Loss of someone who has passed away is chaotic internally and also externally in some ways. When I saw this quote, I thought of relationships that end, where one person walk away or you have to walk away, but there is still love there, even if you might no longer be in love, but you still love them. If you are a child who was caught up in the grown ups such situation and the parent is not passed away, but for whatever reason they are not in your life, but you know they are very much alive, that kind of grief in these kinds of situations is a bit different. If the parent is dealing with mental health or addiction issues or the partner is, any of these situations, it is as if the person has died in a way, has gone away, even though they are not passed away. It is often like being in a state of suspended animation. This is also true when a parent walks out on the family, and then after a short while all contact is lost or ceases. The child knows the parent is alive, that other relatives are alive, but they are not there, sharing life with them.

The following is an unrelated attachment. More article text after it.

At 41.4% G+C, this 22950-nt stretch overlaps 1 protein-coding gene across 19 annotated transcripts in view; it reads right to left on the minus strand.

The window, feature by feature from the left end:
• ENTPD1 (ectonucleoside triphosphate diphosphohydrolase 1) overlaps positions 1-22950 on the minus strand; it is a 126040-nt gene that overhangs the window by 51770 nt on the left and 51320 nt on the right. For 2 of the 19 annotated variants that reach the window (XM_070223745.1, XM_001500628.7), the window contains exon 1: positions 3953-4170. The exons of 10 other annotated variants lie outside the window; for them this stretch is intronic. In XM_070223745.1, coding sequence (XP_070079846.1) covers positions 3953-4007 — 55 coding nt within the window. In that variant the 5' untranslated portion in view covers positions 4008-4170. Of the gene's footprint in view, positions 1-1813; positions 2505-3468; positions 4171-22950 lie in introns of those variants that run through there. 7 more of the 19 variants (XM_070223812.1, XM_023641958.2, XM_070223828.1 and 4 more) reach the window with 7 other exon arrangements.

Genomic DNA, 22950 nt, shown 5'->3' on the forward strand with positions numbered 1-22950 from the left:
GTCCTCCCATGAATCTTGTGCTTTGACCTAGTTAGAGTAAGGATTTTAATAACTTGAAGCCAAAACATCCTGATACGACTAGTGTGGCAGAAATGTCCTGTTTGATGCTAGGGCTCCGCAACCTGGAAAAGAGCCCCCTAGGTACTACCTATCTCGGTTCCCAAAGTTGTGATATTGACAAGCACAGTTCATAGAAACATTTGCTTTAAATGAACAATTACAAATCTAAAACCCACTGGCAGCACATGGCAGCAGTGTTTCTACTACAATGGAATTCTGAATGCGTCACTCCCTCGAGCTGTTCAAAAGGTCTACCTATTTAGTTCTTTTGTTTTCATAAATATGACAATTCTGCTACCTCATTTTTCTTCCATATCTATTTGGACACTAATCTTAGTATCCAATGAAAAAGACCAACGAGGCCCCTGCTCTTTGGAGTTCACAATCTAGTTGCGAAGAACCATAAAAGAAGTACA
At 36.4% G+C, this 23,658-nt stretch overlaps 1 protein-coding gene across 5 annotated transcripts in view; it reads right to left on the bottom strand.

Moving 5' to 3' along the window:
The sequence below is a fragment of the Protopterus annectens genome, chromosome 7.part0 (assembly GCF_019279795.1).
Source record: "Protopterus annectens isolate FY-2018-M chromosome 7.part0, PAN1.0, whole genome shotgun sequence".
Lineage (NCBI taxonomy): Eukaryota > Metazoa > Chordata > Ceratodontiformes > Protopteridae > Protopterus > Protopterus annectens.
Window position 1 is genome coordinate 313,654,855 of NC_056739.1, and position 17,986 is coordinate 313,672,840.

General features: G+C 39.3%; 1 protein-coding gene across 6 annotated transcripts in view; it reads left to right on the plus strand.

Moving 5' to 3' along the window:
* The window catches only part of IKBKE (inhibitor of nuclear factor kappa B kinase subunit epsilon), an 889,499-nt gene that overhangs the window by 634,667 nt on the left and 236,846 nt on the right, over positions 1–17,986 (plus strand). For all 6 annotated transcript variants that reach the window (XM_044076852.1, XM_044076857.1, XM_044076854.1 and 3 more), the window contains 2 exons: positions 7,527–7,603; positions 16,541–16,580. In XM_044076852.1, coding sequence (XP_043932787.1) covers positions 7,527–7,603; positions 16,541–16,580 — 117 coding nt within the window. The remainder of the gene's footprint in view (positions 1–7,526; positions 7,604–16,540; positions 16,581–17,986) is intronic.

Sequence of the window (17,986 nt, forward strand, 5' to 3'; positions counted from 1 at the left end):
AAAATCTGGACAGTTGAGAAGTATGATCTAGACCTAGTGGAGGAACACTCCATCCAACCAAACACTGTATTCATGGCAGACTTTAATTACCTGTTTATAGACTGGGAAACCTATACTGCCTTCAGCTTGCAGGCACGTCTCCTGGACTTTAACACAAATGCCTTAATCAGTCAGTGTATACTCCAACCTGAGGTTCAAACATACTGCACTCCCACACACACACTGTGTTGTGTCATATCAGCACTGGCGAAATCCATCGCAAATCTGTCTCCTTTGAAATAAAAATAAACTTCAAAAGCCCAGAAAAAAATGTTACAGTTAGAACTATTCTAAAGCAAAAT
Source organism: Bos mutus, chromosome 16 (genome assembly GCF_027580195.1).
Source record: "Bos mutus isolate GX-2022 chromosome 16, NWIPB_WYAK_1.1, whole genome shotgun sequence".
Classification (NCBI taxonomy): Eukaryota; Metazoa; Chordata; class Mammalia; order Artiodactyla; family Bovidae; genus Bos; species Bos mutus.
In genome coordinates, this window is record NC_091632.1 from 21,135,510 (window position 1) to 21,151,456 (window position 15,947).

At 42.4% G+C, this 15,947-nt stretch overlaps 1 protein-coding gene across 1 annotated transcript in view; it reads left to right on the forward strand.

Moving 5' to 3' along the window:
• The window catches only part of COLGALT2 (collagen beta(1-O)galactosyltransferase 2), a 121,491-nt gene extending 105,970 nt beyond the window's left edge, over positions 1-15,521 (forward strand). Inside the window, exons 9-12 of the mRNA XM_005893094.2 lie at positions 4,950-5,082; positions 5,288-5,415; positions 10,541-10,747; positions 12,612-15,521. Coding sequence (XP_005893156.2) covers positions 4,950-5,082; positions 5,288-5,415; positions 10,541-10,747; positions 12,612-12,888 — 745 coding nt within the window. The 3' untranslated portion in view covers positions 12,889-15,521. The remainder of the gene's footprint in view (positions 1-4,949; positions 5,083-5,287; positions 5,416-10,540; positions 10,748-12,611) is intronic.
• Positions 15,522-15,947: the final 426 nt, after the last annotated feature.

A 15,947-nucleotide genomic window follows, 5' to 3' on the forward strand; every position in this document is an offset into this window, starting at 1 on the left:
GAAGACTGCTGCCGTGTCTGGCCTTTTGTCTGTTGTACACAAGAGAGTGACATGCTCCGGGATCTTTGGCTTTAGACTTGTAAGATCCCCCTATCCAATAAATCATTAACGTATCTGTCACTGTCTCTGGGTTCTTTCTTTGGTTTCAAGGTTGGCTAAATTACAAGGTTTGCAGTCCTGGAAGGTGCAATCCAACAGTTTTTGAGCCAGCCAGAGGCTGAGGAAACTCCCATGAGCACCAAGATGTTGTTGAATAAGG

What do you do? This poem, the title and the overall gist of it says it well, Miss Me, But Let Me Go. It’s okay to mourn the relationship that could have been, but never was, for a bit, to cry for it, hurt for it, rage about it with tears, but then let it go, release it. Give it a burial of sorts, with forgiveness, build friendships, new life. Miss them, but let them and what could have been, let it go for your sake, and even theirs. Pray for all to work out to the greater good, let the heavens take care of the rest.